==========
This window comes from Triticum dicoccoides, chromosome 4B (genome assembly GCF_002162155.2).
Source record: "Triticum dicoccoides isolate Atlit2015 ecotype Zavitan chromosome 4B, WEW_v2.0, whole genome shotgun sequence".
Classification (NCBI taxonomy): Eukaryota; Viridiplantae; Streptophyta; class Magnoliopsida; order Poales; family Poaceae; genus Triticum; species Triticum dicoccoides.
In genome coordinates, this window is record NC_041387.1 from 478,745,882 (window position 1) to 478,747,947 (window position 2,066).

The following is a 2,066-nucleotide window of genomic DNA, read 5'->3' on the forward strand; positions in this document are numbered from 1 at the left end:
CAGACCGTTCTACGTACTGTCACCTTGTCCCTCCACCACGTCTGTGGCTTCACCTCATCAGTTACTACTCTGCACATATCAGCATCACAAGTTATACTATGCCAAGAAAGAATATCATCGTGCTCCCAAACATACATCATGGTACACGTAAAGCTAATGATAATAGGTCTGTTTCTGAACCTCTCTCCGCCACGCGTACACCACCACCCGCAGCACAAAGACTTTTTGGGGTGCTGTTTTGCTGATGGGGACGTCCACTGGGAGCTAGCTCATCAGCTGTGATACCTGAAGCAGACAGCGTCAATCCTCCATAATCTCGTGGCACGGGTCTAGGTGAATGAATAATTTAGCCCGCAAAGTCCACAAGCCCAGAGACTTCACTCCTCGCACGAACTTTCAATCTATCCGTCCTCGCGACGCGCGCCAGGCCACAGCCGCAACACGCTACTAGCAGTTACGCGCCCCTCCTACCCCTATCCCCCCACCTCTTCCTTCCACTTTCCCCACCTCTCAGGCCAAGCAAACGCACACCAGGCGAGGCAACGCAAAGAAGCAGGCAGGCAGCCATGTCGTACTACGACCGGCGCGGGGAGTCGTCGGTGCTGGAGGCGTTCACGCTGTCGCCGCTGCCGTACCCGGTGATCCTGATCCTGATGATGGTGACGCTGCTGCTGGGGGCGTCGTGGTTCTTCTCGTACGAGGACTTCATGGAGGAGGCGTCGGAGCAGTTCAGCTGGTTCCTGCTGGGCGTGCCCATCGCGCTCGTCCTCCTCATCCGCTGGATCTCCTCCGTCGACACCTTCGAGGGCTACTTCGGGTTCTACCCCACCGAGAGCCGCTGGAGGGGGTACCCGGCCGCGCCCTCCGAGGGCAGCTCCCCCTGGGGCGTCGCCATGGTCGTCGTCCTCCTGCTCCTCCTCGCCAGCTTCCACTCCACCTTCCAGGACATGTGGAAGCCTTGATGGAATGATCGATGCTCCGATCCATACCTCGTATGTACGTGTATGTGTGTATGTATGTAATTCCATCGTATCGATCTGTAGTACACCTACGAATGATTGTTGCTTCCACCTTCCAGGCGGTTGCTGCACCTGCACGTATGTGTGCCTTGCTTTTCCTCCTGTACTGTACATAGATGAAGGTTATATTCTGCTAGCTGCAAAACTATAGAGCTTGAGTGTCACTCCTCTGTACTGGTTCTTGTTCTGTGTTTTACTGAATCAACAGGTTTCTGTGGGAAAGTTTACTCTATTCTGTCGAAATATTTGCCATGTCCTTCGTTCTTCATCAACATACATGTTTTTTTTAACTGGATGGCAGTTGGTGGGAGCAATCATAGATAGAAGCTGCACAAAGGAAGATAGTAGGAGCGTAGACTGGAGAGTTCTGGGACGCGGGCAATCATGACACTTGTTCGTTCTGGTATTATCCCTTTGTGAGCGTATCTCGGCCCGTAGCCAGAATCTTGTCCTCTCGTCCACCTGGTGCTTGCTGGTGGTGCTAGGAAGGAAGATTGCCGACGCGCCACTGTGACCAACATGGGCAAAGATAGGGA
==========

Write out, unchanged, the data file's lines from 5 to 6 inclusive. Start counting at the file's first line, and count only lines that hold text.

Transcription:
The following is a 2,066-nucleotide window of genomic DNA, read 5'->3' on the forward strand; positions in this document are numbered from 1 at the left end:
CAGACCGTTCTACGTACTGTCACCTTGTCCCTCCACCACGTCTGTGGCTTCACCTCATCAGTTACTACTCTGCACATATCAGCATCACAAGTTATACTATGCCAAGAAAGAATATCATCGTGCTCCCAAACATACATCATGGTACACGTAAAGCTAATGATAATAGGTCTGTTTCTGAACCTCTCTCCGCCACGCGTACACCACCACCCGCAGCACAAAGACTTTTTGGGGTGCTGTTTTGCTGATGGGGACGTCCACTGGGAGCTAGCTCATCAGCTGTGATACCTGAAGCAGACAGCGTCAATCCTCCATAATCTCGTGGCACGGGTCTAGGTGAATGAATAATTTAGCCCGCAAAGTCCACAAGCCCAGAGACTTCACTCCTCGCACGAACTTTCAATCTATCCGTCCTCGCGACGCGCGCCAGGCCACAGCCGCAACACGCTACTAGCAGTTACGCGCCCCTCCTACCCCTATCCCCCCACCTCTTCCTTCCACTTTCCCCACCTCTCAGGCCAAGCAAACGCACACCAGGCGAGGCAACGCAAAGAAGCAGGCAGGCAGCCATGTCGTACTACGACCGGCGCGGGGAGTCGTCGGTGCTGGAGGCGTTCACGCTGTCGCCGCTGCCGTACCCGGTGATCCTGATCCTGATGATGGTGACGCTGCTGCTGGGGGCGTCGTGGTTCTTCTCGTACGAGGACTTCATGGAGGAGGCGTCGGAGCAGTTCAGCTGGTTCCTGCTGGGCGTGCCCATCGCGCTCGTCCTCCTCATCCGCTGGATCTCCTCCGTCGACACCTTCGAGGGCTACTTCGGGTTCTACCCCACCGAGAGCCGCTGGAGGGGGTACCCGGCCGCGCCCTCCGAGGGCAGCTCCCCCTGGGGCGTCGCCATGGTCGTCGTCCTCCTGCTCCTCCTCGCCAGCTTCCACTCCACCTTCCAGGACATGTGGAAGCCTTGATGGAATGATCGATGCTCCGATCCATACCTCGTATGTACGTGTATGTGTGTATGTATGTAATTCCATCGTATCGATCTGTAGTACACCTACGAATGATTGTTGCTTCCACCTTCCAGGCGGTTGCTGCACCTGCACGTATGTGTGCCTTGCTTTTCCTCCTGTACTGTACATAGATGAAGGTTATATTCTGCTAGCTGCAAAACTATAGAGCTTGAGTGTCACTCCTCTGTACTGGTTCTTGTTCTGTGTTTTACTGAATCAACAGGTTTCTGTGGGAAAGTTTACTCTATTCTGTCGAAATATTTGCCATGTCCTTCGTTCTTCATCAACATACATGTTTTTTTTAACTGGATGGCAGTTGGTGGGAGCAATCATAGATAGAAGCTGCACAAAGGAAGATAGTAGGAGCGTAGACTGGAGAGTTCTGGGACGCGGGCAATCATGACACTTGTTCGTTCTGGTATTATCCCTTTGTGAGCGTATCTCGGCCCGTAGCCAGAATCTTGTCCTCTCGTCCACCTGGTGCTTGCTGGTGGTGCTAGGAAGGAAGATTGCCGACGCGCCACTGTGACCAACATGGGCAAAGATAGGGA